Distinguishing noise from chaos: objective versus subjective criteria using Horizontal Visibility Graph

Martín Gómez Ravetti, Laura C. Carpi, Bruna Amin Gonçalves, Alejandro C. Frery, Osvaldo A. Rosso

A recently proposed methodology called the Horizontal Visibility Graph (HVG) [Luque {\it et al.}, Phys. Rev. E., 80, 046103 (2009)] that constitutes a geometrical simplification of the well known Visibility Graph algorithm [Lacasa {\it et al.\/}, Proc. Natl. Sci. U.S.A. 105, 4972 (2008)], has been used to study the distinction between deterministic and stochastic components in time series [L. Lacasa and R. Toral, Phys. Rev. E., 82, 036120 (2010)]. Specifically, the authors propose that the node degree distribution of these processes follows an exponential functional of the form $P(\kappa)\sim \exp(-\lambda~\kappa)$, in which $\kappa$ is the node degree and $\lambda$ is a positive parameter able to distinguish between deterministic (chaotic) and stochastic (uncorrelated and correlated) dynamics. In this work, we investigate the characteristics of the node degree distributions constructed by using HVG, for time series corresponding to $28$ chaotic maps and $3$ different stochastic processes. We thoroughly study the methodology proposed by Lacasa and Toral finding several cases for which their hypothesis is not valid. We propose a methodology that uses the HVG together with Information Theory quantifiers. An extensive and careful analysis of the node degree distributions obtained by applying HVG allow us to conclude that the Fisher-Shannon information plane is a remarkable tool able to graphically represent the different nature, deterministic or stochastic, of the systems under study.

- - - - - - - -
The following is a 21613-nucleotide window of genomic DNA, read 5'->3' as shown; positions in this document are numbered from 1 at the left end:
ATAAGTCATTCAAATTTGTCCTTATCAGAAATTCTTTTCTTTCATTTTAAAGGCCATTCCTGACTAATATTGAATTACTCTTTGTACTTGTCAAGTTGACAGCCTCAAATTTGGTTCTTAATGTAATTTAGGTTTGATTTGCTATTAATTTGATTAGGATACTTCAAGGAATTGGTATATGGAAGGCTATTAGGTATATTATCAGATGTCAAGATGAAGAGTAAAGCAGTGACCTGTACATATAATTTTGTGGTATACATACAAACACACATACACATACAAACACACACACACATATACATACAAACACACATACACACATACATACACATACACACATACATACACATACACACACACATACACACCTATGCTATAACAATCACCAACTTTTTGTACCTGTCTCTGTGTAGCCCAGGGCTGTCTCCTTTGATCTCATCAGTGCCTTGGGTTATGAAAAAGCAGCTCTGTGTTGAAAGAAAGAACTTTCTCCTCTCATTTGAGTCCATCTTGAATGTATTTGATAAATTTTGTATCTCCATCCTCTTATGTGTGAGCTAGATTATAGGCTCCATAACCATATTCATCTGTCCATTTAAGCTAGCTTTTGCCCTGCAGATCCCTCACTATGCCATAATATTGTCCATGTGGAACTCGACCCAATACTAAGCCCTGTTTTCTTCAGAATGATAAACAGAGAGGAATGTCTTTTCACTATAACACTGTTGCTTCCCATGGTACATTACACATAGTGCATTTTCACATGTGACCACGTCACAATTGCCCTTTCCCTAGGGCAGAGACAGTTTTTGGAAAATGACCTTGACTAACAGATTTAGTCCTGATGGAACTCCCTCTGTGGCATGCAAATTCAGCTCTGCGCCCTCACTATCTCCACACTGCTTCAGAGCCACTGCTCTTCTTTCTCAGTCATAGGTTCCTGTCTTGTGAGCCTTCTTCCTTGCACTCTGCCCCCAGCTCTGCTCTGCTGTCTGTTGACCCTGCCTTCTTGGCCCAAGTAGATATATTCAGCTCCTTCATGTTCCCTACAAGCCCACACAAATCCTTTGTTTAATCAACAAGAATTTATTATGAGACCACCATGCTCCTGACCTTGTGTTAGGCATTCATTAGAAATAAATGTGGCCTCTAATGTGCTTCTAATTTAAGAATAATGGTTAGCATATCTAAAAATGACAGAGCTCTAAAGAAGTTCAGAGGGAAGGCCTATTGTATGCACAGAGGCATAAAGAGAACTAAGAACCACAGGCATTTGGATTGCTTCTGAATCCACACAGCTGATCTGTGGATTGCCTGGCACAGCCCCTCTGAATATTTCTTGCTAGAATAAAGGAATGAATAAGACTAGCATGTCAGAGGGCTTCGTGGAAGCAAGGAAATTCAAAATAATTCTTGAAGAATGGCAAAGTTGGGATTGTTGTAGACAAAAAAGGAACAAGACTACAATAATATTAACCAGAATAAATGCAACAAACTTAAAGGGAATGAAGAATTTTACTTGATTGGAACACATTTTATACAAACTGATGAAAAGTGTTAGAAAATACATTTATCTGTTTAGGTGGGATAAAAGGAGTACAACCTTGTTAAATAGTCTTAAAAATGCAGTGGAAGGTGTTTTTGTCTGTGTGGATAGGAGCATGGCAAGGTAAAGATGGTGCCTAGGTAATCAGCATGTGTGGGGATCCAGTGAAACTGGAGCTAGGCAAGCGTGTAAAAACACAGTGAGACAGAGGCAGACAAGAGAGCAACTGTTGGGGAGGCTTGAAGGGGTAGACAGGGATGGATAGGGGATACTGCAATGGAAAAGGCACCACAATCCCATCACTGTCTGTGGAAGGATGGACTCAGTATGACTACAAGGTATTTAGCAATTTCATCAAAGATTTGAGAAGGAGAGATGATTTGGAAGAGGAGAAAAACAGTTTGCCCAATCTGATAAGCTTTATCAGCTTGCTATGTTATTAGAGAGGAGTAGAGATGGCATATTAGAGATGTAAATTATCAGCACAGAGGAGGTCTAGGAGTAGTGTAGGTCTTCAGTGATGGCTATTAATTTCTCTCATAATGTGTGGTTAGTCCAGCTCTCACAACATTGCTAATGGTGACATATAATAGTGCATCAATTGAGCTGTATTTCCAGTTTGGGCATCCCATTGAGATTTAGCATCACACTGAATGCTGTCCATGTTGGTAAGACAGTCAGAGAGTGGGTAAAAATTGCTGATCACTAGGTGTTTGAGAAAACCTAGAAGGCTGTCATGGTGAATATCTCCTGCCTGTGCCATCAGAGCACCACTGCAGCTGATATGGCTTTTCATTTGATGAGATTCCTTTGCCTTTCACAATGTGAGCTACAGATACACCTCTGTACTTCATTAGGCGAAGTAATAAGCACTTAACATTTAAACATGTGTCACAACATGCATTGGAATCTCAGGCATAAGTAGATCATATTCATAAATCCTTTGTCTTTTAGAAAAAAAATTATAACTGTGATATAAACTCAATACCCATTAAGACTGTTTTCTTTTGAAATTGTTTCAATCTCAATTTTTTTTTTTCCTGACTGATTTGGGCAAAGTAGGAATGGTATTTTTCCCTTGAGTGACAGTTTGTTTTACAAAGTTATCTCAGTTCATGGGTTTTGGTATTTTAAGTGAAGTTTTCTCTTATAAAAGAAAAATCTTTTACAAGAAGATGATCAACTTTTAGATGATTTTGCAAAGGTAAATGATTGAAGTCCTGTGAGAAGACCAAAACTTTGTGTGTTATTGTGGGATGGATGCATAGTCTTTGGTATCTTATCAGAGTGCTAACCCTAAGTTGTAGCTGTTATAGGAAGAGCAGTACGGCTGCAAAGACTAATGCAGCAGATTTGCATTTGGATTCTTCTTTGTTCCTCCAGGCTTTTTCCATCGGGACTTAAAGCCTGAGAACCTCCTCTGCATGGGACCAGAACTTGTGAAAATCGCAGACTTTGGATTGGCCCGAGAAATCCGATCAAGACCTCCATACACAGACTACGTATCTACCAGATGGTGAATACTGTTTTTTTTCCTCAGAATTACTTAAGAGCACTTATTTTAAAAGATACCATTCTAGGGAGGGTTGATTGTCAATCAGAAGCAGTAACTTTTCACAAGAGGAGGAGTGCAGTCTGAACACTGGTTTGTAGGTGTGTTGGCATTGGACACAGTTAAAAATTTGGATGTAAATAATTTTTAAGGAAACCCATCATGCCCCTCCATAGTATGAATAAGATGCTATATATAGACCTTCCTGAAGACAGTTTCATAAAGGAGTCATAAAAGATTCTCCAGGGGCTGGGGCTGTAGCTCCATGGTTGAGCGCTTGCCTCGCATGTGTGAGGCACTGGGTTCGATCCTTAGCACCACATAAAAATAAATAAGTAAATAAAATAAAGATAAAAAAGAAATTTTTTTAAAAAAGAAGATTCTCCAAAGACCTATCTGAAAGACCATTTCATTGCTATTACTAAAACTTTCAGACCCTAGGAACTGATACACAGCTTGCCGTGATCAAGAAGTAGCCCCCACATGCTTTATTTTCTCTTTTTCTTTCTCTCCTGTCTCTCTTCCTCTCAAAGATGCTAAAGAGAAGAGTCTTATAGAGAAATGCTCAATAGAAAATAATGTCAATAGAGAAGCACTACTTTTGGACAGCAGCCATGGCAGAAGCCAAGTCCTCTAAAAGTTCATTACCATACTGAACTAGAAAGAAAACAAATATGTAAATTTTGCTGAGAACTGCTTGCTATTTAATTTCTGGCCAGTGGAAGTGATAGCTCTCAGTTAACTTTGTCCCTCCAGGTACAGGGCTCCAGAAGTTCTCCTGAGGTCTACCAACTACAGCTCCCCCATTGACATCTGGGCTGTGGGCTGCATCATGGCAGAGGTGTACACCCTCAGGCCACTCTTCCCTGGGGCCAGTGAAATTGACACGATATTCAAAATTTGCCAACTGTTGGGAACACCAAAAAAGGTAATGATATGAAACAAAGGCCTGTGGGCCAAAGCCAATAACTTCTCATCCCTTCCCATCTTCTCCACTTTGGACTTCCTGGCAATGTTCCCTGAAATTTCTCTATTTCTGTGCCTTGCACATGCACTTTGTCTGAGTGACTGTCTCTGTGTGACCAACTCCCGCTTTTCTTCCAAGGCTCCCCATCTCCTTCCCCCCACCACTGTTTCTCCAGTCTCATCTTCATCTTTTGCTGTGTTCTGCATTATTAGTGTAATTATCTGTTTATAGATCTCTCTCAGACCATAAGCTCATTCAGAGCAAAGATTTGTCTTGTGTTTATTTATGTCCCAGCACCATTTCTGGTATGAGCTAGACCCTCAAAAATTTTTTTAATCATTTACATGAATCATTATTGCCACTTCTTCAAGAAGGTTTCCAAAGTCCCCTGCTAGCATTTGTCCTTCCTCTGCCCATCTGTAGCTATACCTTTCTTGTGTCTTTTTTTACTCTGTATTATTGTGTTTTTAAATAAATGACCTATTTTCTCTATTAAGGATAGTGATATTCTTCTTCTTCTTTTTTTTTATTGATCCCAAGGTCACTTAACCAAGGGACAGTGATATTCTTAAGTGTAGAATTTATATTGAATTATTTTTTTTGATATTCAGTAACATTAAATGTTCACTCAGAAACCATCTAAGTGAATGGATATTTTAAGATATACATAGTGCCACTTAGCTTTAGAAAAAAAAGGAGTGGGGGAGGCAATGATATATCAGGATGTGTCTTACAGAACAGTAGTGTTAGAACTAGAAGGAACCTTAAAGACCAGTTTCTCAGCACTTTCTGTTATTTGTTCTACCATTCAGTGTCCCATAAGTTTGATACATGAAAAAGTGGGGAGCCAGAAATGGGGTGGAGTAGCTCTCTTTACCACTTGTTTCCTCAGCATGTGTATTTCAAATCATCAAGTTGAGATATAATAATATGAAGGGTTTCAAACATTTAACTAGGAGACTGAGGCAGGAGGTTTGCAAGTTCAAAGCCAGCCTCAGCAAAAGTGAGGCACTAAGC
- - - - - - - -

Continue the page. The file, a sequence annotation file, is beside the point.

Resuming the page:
Knowledge Graph



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